Engine Renault P9X

The 3.0-liter Renault P9X or 3.0 dci diesel engine was purchased from Isuzu from 2002 to 2010 and was installed on the largest concern models of its time, such as Espace and Vel Satis. This diesel is called Isuzu 6DE1 and is also known as Saab D308L, Opel Y30DT or Z30DT.

In the late 90s of the last century, the American concern General Motors ordered Isuzu to develop a powerful diesel engine for its prestigious European models Saab 9-5 and Opel Vectra. The new motor was introduced in 2001 and was soon put on Renault Espace and Vel Satis. This is an all-aluminum engine with a closed cooling jacket, cast-iron sleeves, a pair of DOHC cylinder heads, a Common Rail Denso fuel system, a variable geometry turbine and a combined timing drive: gears drive the pump and injection pump, and belt camshafts.

Almost immediately there were complaints about frequent overheating of the motor, up to cracking of the block. Official dealers recognized the problem and even changed damaged engines under warranty. In 2005, an updated version of this diesel engine appeared, which does not have such shortcomings.

The engine was installed on:

  • Renault Espace 1 (J11) in 2002 – 2010;
  • Renault Vel Satis 1 (B73) in 2002 – 2009.


Production years 2002-2010
Displacement, cc 2958
Fuel system Common Rail
Power output, hp 177 (1 gen. P9X 701)
181 (2 gen. P9X 715)
Torque output, Nm 350 (1 gen. P9X 701)
400 (2 gen. P9X 715)
Cylinder block aluminum V6
Block head aluminum 24v
Cylinder bore, mm 87.5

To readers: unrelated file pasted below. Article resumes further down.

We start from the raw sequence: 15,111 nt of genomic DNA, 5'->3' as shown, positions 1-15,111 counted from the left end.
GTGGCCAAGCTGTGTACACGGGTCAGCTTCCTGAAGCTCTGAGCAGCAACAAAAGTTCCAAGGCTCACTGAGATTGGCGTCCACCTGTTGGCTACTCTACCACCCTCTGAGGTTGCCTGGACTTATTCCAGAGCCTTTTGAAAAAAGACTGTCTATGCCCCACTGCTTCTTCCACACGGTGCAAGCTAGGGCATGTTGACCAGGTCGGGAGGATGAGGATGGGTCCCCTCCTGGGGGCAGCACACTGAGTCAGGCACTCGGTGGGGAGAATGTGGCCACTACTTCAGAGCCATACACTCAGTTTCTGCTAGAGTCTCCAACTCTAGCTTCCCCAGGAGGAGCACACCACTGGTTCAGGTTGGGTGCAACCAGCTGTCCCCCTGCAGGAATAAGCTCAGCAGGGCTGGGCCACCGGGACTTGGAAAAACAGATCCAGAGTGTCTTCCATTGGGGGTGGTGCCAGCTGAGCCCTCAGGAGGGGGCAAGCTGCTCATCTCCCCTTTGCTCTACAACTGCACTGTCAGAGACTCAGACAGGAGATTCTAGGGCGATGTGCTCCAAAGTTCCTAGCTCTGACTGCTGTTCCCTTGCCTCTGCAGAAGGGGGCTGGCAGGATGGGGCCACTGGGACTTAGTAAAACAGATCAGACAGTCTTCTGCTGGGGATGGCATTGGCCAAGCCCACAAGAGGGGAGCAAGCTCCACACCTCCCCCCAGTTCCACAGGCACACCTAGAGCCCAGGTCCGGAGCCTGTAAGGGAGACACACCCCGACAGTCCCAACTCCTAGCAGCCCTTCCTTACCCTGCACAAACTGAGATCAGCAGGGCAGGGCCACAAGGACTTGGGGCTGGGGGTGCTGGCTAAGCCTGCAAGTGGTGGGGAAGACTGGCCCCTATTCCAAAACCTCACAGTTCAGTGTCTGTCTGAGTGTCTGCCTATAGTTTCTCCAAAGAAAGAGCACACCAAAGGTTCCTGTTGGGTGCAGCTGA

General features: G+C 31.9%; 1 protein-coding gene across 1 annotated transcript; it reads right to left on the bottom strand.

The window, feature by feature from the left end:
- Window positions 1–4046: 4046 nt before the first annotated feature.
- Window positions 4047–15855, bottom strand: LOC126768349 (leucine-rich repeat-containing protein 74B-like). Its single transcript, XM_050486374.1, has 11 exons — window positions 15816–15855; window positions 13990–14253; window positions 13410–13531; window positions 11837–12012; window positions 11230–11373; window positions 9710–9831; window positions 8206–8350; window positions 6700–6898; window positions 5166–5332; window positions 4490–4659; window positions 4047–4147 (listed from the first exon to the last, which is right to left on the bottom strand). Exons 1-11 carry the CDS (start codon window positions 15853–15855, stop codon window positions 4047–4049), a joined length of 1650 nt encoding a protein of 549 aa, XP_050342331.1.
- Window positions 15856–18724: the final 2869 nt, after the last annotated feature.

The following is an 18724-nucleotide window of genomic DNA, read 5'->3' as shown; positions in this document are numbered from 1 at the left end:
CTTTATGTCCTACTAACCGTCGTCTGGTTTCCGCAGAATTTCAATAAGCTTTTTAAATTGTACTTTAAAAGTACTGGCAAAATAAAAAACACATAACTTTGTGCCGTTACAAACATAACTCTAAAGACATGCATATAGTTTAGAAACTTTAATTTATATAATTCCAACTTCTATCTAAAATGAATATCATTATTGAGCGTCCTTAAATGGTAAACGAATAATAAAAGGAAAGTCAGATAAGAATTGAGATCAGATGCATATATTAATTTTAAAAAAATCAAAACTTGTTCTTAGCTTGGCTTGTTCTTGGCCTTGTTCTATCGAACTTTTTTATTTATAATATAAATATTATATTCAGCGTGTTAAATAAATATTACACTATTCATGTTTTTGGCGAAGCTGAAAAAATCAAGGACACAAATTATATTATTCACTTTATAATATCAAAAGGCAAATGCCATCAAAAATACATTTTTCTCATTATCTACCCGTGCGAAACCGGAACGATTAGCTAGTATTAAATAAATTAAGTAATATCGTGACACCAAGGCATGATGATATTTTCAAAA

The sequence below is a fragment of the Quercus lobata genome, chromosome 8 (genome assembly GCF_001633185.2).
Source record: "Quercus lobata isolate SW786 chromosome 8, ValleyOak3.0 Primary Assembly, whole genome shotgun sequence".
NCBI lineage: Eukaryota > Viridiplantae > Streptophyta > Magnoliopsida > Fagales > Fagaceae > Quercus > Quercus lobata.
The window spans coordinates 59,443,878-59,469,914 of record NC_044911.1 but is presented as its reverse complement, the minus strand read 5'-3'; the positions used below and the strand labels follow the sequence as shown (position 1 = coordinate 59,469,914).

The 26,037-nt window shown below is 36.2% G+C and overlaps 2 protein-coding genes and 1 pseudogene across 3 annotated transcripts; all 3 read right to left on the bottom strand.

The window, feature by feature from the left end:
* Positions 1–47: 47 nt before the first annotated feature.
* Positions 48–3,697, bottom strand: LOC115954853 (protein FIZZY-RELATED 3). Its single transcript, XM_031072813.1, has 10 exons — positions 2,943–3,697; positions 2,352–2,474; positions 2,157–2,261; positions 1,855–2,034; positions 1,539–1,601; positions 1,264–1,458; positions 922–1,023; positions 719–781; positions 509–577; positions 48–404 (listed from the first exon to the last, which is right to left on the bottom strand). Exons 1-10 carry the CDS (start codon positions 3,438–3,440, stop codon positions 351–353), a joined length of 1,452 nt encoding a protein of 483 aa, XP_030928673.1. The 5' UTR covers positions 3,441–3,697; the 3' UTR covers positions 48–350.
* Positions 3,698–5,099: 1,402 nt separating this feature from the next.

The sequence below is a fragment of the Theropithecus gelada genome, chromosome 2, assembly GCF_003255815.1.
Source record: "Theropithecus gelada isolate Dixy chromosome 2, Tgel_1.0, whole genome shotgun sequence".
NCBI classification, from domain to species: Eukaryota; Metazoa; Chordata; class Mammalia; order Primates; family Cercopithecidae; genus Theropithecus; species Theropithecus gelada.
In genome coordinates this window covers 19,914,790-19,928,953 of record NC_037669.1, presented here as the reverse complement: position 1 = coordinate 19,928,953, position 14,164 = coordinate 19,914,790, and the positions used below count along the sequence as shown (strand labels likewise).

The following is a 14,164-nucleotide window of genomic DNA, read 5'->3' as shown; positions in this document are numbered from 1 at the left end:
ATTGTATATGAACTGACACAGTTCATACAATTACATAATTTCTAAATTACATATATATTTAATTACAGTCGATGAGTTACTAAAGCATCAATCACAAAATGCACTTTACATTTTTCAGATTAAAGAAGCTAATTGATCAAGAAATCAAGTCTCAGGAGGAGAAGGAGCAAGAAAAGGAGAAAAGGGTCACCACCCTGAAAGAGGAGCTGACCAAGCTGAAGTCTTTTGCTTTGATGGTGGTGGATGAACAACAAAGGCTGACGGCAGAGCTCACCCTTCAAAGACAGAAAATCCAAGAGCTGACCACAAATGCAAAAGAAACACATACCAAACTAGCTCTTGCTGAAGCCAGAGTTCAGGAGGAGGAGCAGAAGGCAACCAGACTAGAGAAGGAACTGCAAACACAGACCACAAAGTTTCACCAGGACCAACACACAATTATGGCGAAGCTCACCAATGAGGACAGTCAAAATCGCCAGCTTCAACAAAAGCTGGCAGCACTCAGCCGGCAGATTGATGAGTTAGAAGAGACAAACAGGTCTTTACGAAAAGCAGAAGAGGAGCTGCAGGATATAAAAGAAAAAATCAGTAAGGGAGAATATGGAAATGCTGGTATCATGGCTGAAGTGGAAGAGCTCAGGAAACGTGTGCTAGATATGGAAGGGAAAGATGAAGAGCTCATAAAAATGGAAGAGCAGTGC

Piston stroke, mm 82
Compression ratio 18.5
Hydraulic lifters no
Timing drive gears + belt
Turbocharging yes
Recommended engine oil 5W-30, 5W-40
Engine oil capacity, liter 8.5
Fuel type diesel
Euro standards EURO 3 (1 gen. P9X 701)
EURO 4 (2 gen. P9X 715)
Fuel consumption, L/100 km (for Renault Espace 2006)
— city
— highway
— combined
Engine lifespan, km ~250 000
Weight, kg 235

Disadvantages of the Renault P9X engine

  • Diesel power units from 2001 to 2005 suffered from frequent overheating, up to cracks in the block, subsidence of sleeves, breakthrough of antifreeze into the exhaust manifold, bending of heads, and even rupture of the expansion tank and cooling radiators.
  • Camshaft sensors often fail in this engine, especially after replacing the belt, and the mass fuel flow sensor also fails. Its failure is indicated by a sharp drop in engine thrust.
  • Other breakdowns: here the EGR valve quickly cokes, the mechanism for changing the geometry of the turbine often wedges and the exhaust manifold burns out.

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